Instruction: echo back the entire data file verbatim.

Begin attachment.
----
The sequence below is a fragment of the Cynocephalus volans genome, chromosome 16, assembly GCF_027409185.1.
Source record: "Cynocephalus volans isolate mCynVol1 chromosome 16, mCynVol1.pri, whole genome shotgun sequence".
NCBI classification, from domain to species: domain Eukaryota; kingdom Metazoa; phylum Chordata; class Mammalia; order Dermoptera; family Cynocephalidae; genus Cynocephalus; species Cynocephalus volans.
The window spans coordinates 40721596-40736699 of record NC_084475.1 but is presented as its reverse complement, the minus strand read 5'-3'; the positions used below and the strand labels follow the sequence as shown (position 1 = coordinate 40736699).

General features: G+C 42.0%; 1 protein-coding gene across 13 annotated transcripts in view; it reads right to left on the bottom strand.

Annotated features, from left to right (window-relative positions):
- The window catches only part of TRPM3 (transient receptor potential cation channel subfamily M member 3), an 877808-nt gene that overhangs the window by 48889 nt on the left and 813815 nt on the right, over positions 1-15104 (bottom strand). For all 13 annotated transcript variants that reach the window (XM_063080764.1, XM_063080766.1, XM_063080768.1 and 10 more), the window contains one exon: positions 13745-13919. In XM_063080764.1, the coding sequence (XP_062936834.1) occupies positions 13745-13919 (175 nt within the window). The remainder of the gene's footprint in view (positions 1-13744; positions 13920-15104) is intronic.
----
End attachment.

The sequence below is a fragment of the Cynocephalus volans genome, chromosome 16, assembly GCF_027409185.1.
Source record: "Cynocephalus volans isolate mCynVol1 chromosome 16, mCynVol1.pri, whole genome shotgun sequence".
NCBI classification, from domain to species: domain Eukaryota; kingdom Metazoa; phylum Chordata; class Mammalia; order Dermoptera; family Cynocephalidae; genus Cynocephalus; species Cynocephalus volans.
The window spans coordinates 40721596-40736699 of record NC_084475.1 but is presented as its reverse complement, the minus strand read 5'-3'; the positions used below and the strand labels follow the sequence as shown (position 1 = coordinate 40736699).

General features: G+C 42.0%; 1 protein-coding gene across 13 annotated transcripts in view; it reads right to left on the bottom strand.

Annotated features, from left to right (window-relative positions):
- The window catches only part of TRPM3 (transient receptor potential cation channel subfamily M member 3), an 877808-nt gene that overhangs the window by 48889 nt on the left and 813815 nt on the right, over positions 1-15104 (bottom strand). For all 13 annotated transcript variants that reach the window (XM_063080764.1, XM_063080766.1, XM_063080768.1 and 10 more), the window contains one exon: positions 13745-13919. In XM_063080764.1, the coding sequence (XP_062936834.1) occupies positions 13745-13919 (175 nt within the window). The remainder of the gene's footprint in view (positions 1-13744; positions 13920-15104) is intronic.